Near-IR thermal imaging spots leftover liquid steel

Dec. 1, 2000
Near-IR detectors show promise as a low-cost option for detecting the presence of slag in a stream of liquid steel poured from a basic oxygen furnace.

Near-IR detectors show promise as a low-cost option for detecting the presence of slag in a stream of liquid steel poured from a basic oxygen furnace.

G. Raymond Peacock

A principal goal of most manufacturing facilities is to avoid waste. Such is the case with steel production. After processing in a basic oxygen furnace (BOF), molten material is poured into a transfer vessel or ladle. The goal is to transfer as much steel as possible, while minimizing the slag entering the ladle (see image sequence below). In the past, this has been difficult because an operator would usually control the pouring manually, basing judgements about slag on visual observation of the steel stream. Because the stream, with a temperature of about 1650°C (3000°F), is very bright, variations in brightness were often hard to discern, even with the use of filtered glasses.

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In the 1980s, infrared (IR) thermal imaging was identified as an alternative to manual inspection of the melt stream. At the time, there were questions concerning reliability and ruggedness of such systems when used in a BOF shop operating 24 hours a day. There also were problems related to long sighting distances, a nearly constant shower of fine dust particles, smoke and dust in the sight path, and more.

Molten steel pours from furnace (left) to transfer or holding ladles (middle), and slag pours out from the furnace (right). Image sequence was taken by a Mikron > M9103 Pyrovision high-resolution near-IR thermal imager.
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In the last few years, the situation has changed radically with the development of focal-plane-array (FPA) cameras with better mean times between failure (MTBF) and the resulting enhanced reliability found in the imaging systems that incorporate them.1 Several companies now offer measurement systems that integrate thermal imaging with video archiving of liquid-steel pours and provide regular reports of slag caught in the ladle.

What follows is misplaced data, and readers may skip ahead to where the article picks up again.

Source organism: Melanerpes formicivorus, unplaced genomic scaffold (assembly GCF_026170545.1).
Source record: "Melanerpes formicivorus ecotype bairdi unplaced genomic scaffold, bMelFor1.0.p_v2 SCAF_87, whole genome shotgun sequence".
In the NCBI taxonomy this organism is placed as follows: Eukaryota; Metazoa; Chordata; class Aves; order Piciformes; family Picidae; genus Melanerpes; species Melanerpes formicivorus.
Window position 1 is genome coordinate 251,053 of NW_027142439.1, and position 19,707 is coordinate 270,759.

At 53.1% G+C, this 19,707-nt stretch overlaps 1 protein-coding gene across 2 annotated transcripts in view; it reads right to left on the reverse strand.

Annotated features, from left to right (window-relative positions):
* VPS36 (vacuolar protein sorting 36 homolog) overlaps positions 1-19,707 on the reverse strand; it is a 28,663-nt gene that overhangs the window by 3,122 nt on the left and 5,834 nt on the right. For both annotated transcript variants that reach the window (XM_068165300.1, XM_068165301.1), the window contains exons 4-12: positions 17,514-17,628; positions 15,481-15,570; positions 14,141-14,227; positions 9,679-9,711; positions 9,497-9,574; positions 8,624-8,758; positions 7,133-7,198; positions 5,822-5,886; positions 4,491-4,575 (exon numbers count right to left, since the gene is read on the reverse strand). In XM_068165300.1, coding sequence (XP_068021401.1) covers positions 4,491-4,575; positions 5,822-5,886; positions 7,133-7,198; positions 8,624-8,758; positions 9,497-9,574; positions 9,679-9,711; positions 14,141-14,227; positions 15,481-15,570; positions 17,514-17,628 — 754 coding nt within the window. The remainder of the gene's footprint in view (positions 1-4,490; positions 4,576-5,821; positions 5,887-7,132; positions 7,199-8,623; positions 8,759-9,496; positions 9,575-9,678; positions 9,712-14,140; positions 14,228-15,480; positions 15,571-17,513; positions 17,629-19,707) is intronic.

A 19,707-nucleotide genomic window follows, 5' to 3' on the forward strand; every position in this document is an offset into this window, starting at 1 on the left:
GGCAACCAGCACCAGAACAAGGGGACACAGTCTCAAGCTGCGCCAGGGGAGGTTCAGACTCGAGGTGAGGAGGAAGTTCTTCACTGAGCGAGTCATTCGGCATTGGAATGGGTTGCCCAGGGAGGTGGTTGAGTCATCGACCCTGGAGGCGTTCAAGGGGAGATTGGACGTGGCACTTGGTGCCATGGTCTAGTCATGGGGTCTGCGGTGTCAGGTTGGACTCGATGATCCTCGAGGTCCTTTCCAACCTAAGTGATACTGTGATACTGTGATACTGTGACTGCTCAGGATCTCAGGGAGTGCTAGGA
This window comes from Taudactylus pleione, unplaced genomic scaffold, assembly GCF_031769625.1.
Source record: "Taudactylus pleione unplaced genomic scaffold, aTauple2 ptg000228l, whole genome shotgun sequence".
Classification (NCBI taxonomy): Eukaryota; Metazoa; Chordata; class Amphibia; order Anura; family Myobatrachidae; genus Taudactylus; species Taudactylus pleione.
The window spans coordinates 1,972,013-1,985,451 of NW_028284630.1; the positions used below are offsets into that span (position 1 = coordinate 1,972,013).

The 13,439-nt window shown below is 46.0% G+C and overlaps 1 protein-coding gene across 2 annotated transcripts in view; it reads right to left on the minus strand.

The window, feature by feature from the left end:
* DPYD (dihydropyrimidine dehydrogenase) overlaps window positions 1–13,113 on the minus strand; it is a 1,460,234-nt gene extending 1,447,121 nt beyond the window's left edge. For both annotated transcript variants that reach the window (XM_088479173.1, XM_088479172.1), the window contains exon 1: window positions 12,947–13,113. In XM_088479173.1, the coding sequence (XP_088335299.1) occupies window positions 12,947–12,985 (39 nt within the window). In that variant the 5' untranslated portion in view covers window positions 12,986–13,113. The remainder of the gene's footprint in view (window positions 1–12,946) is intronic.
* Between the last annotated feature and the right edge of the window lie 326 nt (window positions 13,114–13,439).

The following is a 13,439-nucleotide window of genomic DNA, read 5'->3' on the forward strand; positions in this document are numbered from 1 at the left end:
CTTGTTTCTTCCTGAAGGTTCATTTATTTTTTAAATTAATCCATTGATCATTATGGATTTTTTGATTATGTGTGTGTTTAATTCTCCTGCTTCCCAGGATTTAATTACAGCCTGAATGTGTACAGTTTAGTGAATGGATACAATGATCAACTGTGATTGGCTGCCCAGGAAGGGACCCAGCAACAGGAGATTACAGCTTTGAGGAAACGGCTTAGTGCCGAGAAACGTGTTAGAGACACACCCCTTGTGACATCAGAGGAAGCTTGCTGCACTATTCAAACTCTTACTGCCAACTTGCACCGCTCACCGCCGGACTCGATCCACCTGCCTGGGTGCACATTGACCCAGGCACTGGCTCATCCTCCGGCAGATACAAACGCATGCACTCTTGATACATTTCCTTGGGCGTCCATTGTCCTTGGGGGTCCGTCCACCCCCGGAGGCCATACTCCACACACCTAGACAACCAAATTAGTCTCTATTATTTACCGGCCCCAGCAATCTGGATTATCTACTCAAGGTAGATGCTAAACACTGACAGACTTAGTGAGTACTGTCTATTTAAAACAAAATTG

Determining which imaging system best fits a specific application can still be a challenge, though, especially when considering the trade-offs between measurement capability, functionality, and life-cycle costs. In many cases, the equipment typically used is still either a short- or long-wavelength passband device (3 to 5 µm and 8 to 12 or 14 µm, respectively). Since the processing temperatures of the melt are quite high, however, near-IR-wavelength (0.7-1.0 µm) equipment, which is restricted to operations with temperatures exceeding 600°C, also becomes a viable option.

Exploring equipment options
IR imaging works in this application because there is a significant difference between the apparent temperatures of slag and molten steel (see Fig. 1). A typical installed system will be required to operate continuously with at least two cameras and a display at each operator's pouring station (usually two in a BOF operation). The end user needs to be aware that the magnitude of relative temperature changes will be illustrated differently depending on the thermal imager used (see Fig. 2). The apparent differences in temperature between steel and slag, for example, appear larger with the long-wavelength systems. Even small changes in sight-path transmission will show up as large relative temperature changes.

Imaging devices with the shortest wavelength spread also show significant temperature differences between steel and slag, but these changes are relatively unaffected by sight-path changes. Ultimately, system selection will still come down to an evaluation of costs, especially upfront ones, which can exceed $200,000.

FIGURE 1. Temperatures of molten steel and slag are relatively high, yet the two materials have different radiance or apparent temperatures because their emissivities differ.
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Typical detector elements for equipment operating in the short-wavelength passband include indium antimonide, lead selenide, and other special photovoltaic sensors. Early issues related to such equipment included cooling requirements and the fact that optical scanning devices used crossed scanning systems and complex electronics to create a two-dimensional (2-D) thermal image with one detector. Linear detector arrays helped reduce the complexity of the scanning devices. Two-dimensional FPA detectors have since improved the situation further. Typical detector arrays in platinum silicide have 256 x 256 elements, fewer moving parts, and reduced cooling requirements.